Virgin Atlantic is reportedly looking at a stock market listing in the next few months. The long-haul-only airline has been battered by COVID-19 and is undergoing a major restructuring following a £1.2bn bailout. However, as investors see a strong chance of international travel bouncing back soon, the Virgin Group and Delta-owned carrier are eying a listing. Let’s find out more.
Since its inception in 1984, Virgin Atlantic has been privately held by Sir Richard Branson’s Virgin Group and various partners. However, as COVID-19 profoundly impacts the airline, it’s become clear that significant changes are required. Last July, the carrier firmed up a £1.2 billion ($1.65 billion) bailout to ensure it can survive the crisis.
However, fast forward exactly a year, and the airline is looking more optimistic. According to the Financial Times, Virgin Atlantic is looking at a stock listing in London by as soon as this autumn. With international travel starting to bounce back, Virgin is hoping to cash in on investor confidence in the market recovery. The millions from the listing will help the carrier boost cash reserves during what remains a shaky time amid COVID spikes globally.
Currently, Virgin Group owns 51% of its namesake airline, while Delta Air Lines own the other 49%. Both companies have raised hundreds of millions in the last year to help the carrier and could be looking to make the airline more self-sufficient in the future.
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Amid reports of the listing, one detail catches the eyes: the timeline. An autumn listing would mean less than three months remain before the carrier’s first shares hit the market and Sir Richard Branson rings the bell. It is also well ahead of anything close to a full recovery for Virgin, which is still losing millions every month amid route closures.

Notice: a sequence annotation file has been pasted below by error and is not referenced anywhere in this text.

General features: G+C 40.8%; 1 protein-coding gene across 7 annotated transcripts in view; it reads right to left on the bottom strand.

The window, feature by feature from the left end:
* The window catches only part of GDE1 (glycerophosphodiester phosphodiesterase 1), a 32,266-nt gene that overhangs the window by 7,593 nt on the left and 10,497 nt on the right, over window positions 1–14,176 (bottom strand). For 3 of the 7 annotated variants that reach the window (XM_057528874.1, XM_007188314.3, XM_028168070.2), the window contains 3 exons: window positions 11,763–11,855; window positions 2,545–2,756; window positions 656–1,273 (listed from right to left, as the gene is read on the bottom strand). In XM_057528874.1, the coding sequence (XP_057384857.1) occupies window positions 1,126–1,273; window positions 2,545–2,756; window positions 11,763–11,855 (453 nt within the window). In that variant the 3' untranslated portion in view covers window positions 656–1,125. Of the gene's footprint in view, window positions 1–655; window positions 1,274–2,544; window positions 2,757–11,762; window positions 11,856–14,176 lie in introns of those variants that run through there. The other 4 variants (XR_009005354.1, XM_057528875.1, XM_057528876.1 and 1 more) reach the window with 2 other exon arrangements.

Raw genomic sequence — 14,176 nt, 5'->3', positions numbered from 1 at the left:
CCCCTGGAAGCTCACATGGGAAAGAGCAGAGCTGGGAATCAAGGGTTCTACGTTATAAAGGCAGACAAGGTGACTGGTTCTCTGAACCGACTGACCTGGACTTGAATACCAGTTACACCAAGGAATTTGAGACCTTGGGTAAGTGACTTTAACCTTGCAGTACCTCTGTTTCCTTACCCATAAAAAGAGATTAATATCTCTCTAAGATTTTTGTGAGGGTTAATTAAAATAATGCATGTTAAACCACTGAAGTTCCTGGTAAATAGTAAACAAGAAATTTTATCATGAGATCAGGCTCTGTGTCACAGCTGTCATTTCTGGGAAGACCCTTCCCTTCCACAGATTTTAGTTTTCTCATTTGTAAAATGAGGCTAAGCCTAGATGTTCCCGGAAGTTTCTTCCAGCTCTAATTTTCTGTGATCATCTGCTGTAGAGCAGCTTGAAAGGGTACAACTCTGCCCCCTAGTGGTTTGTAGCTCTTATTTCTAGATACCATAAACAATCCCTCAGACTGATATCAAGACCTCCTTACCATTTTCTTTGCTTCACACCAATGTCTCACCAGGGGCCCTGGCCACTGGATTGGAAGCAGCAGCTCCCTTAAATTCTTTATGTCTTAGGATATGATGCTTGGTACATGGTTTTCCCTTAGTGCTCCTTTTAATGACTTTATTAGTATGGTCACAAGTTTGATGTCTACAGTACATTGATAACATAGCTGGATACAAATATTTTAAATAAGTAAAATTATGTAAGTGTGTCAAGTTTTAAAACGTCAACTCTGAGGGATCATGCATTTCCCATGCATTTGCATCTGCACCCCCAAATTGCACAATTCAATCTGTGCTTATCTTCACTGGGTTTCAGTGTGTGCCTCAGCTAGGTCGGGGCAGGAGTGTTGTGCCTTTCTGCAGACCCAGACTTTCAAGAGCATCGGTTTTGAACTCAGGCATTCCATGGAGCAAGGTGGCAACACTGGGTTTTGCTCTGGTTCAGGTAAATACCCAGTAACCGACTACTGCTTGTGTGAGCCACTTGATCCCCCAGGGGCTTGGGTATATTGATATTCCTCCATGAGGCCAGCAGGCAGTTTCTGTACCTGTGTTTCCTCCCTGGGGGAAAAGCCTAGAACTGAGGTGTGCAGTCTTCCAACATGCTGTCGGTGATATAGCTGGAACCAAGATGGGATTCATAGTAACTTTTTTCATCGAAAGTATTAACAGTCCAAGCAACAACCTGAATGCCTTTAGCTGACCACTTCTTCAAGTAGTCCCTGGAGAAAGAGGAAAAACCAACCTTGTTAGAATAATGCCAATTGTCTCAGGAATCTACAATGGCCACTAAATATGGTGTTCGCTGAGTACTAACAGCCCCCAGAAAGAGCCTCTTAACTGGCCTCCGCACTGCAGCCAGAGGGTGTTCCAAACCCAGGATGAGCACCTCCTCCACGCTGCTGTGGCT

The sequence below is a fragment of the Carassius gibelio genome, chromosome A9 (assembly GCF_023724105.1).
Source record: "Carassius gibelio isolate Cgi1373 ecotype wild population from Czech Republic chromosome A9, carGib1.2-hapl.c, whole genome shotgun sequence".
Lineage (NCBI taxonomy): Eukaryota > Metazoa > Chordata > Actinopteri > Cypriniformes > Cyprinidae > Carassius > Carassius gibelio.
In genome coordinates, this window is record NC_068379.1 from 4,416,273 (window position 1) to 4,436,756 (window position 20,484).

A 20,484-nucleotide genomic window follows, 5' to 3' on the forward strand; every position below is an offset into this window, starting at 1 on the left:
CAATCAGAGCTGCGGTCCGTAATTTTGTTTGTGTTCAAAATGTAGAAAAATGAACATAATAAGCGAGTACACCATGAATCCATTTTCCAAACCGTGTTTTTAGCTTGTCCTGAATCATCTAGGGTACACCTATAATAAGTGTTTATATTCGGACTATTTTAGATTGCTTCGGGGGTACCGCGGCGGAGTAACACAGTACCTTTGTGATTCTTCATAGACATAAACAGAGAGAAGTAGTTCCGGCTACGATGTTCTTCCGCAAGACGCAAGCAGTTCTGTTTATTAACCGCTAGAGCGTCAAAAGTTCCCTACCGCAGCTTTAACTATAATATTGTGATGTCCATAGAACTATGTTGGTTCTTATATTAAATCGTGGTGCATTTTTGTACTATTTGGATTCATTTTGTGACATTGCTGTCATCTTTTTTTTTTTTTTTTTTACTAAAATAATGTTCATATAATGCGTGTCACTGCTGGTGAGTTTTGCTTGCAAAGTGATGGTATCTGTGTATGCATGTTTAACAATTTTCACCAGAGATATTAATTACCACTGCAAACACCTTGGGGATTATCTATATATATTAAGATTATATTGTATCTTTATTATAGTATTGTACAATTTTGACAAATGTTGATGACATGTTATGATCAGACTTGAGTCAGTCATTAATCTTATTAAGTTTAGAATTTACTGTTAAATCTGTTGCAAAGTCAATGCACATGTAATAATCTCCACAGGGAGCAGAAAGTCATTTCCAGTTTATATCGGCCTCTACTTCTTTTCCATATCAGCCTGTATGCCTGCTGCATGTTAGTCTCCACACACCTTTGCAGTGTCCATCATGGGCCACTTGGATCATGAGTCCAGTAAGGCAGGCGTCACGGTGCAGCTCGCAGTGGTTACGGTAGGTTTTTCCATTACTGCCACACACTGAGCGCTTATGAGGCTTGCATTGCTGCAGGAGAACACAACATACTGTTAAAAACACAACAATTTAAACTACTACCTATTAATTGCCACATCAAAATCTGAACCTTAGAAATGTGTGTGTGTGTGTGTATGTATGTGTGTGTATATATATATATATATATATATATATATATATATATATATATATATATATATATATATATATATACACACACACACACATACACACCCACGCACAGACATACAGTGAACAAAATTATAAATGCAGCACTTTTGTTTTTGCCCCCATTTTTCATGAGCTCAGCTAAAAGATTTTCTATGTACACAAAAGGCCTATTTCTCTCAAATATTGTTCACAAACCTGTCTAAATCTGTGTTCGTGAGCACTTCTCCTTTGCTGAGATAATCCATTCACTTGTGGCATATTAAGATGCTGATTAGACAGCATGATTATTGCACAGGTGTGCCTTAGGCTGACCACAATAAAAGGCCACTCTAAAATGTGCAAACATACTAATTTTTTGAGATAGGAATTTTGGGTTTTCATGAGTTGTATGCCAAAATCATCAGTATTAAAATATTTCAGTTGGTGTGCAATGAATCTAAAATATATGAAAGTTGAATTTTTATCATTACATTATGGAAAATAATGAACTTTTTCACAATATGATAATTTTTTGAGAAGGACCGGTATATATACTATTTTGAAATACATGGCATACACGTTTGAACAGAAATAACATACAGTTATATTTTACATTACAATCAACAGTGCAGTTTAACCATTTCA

This has led to warnings that the airline may need to wait longer before its stock market gambit. With one half of the US-UK travel corridor still shut (Britons cannot fly to the US currently) and other destinations also struggling, Virgin’s business outlook remains challenging for now.
However, with a full recovery still at least one year away, Virgin is pushing ahead with preliminary plans. Citi and Barclays will be the advisors for the potential sale. Its success will depend wholly on if investors see a full recovery in the near future and are willing to bet big early on in Virgin.
While other airline stocks in Europe, including IAG (the owner of British Airways and Iberia) and easyJet, continue to struggle below pre-pandemic levels, Virgin’s decision might seem surprising. However, a combination of Sir Richard Branson’s charisma and the airline’s potential might just be enough to get buyers onboard.
What do you think about Virgin Atlantic’s potential market listing? Let us know in the comments!